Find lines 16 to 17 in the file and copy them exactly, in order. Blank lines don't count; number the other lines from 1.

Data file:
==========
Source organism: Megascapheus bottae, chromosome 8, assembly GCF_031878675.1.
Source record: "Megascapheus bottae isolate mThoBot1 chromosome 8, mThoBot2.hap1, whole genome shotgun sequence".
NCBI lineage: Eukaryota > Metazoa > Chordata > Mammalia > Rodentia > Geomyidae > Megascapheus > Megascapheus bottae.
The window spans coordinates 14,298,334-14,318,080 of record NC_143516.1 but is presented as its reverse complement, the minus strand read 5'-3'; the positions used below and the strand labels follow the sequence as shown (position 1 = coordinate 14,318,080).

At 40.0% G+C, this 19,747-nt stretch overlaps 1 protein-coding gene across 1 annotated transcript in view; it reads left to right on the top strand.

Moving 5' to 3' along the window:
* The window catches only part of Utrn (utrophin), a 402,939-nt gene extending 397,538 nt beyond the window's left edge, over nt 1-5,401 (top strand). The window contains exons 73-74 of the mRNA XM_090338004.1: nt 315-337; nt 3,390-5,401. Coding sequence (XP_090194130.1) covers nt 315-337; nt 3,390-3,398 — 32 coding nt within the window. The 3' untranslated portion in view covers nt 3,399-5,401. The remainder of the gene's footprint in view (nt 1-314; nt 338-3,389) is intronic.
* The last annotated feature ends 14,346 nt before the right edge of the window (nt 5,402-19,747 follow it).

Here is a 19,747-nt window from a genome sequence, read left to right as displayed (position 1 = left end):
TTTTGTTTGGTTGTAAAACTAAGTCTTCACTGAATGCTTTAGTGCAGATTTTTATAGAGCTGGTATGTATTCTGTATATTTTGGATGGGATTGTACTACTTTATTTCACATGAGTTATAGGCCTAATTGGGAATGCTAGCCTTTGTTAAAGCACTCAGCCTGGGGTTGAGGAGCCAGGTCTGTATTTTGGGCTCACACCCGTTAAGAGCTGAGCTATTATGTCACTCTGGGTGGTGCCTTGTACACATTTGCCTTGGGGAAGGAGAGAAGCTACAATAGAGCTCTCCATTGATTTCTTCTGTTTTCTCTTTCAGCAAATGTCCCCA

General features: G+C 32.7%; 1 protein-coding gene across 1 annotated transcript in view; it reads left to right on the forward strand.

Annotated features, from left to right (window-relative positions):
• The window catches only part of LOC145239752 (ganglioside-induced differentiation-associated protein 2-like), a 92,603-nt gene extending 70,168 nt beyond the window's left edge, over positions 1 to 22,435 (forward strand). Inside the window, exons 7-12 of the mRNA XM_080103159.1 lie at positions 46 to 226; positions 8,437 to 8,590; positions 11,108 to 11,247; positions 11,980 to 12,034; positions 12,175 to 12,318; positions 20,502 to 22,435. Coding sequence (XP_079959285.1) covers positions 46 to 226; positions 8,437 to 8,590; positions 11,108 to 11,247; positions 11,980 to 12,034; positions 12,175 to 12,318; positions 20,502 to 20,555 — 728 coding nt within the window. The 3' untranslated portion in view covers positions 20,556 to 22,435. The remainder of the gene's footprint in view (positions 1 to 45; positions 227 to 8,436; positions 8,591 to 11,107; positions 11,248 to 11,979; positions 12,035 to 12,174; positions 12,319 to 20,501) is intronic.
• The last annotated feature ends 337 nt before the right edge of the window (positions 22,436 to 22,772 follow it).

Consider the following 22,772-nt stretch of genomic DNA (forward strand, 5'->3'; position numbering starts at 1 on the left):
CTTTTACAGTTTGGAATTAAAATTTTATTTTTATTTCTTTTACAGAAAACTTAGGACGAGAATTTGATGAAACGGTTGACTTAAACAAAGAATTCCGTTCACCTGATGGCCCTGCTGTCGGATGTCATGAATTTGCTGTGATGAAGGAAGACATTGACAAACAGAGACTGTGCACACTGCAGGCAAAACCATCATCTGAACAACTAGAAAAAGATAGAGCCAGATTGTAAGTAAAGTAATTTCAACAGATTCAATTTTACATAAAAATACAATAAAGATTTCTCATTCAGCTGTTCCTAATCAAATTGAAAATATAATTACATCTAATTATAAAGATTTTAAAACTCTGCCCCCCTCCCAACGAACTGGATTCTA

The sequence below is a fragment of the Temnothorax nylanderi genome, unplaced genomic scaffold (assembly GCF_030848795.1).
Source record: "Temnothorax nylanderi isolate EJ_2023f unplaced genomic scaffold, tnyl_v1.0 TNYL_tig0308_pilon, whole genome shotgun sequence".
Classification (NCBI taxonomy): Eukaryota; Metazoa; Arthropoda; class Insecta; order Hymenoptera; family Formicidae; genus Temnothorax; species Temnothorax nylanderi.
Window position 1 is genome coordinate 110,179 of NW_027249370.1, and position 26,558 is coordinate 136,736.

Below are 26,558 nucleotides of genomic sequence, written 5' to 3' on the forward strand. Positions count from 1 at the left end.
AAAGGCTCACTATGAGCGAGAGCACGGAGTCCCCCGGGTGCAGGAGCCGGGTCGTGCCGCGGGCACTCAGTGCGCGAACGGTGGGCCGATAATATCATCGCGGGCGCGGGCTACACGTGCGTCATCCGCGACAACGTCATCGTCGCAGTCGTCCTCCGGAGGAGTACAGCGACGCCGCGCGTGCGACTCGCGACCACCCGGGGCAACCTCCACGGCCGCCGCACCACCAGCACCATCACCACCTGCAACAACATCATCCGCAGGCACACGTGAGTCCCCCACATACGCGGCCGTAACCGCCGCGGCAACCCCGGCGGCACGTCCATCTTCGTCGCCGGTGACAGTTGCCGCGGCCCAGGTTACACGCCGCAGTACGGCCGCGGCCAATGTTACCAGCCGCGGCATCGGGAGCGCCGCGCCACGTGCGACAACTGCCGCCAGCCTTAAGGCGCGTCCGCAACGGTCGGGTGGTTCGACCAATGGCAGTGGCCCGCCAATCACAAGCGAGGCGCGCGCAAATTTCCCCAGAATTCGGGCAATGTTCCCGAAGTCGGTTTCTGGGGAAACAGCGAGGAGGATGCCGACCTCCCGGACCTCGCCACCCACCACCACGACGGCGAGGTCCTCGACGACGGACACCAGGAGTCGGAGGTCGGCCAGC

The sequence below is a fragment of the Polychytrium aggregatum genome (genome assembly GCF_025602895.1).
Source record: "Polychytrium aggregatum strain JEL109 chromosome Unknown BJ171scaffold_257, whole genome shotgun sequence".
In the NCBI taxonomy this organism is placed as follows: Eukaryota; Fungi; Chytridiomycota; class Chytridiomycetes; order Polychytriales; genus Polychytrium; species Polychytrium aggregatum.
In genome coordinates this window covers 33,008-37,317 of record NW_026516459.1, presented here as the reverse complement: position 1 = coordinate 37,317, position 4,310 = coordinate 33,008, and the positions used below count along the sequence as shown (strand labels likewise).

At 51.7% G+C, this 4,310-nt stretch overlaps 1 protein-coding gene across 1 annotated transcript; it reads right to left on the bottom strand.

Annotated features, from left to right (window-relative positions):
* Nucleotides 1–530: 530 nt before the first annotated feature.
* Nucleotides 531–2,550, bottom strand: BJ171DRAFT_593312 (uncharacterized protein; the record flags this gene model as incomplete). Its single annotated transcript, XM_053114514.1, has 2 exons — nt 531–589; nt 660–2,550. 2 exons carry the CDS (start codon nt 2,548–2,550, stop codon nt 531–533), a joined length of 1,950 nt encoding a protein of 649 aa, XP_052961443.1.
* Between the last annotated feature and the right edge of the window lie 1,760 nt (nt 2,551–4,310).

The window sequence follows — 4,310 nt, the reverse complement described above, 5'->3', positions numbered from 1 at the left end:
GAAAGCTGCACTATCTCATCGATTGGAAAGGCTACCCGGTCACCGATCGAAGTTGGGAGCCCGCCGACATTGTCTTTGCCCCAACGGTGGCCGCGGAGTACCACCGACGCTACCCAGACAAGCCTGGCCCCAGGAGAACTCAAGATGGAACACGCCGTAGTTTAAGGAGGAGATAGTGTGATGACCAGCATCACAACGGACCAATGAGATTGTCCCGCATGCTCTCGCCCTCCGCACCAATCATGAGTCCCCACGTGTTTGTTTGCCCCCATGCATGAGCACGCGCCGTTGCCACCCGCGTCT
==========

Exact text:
CTTTTACAGTTTGGAATTAAAATTTTATTTTTATTTCTTTTACAGAAAACTTAGGACGAGAATTTGATGAAACGGTTGACTTAAACAAAGAATTCCGTTCACCTGATGGCCCTGCTGTCGGATGTCATGAATTTGCTGTGATGAAGGAAGACATTGACAAACAGAGACTGTGCACACTGCAGGCAAAACCATCATCTGAACAACTAGAAAAAGATAGAGCCAGATTGTAAGTAAAGTAATTTCAACAGATTCAATTTTACATAAAAATACAATAAAGATTTCTCATTCAGCTGTTCCTAATCAAATTGAAAATATAATTACATCTAATTATAAAGATTTTAAAACTCTGCCCCCCTCCCAACGAACTGGATTCTA

The sequence below is a fragment of the Temnothorax nylanderi genome, unplaced genomic scaffold (assembly GCF_030848795.1).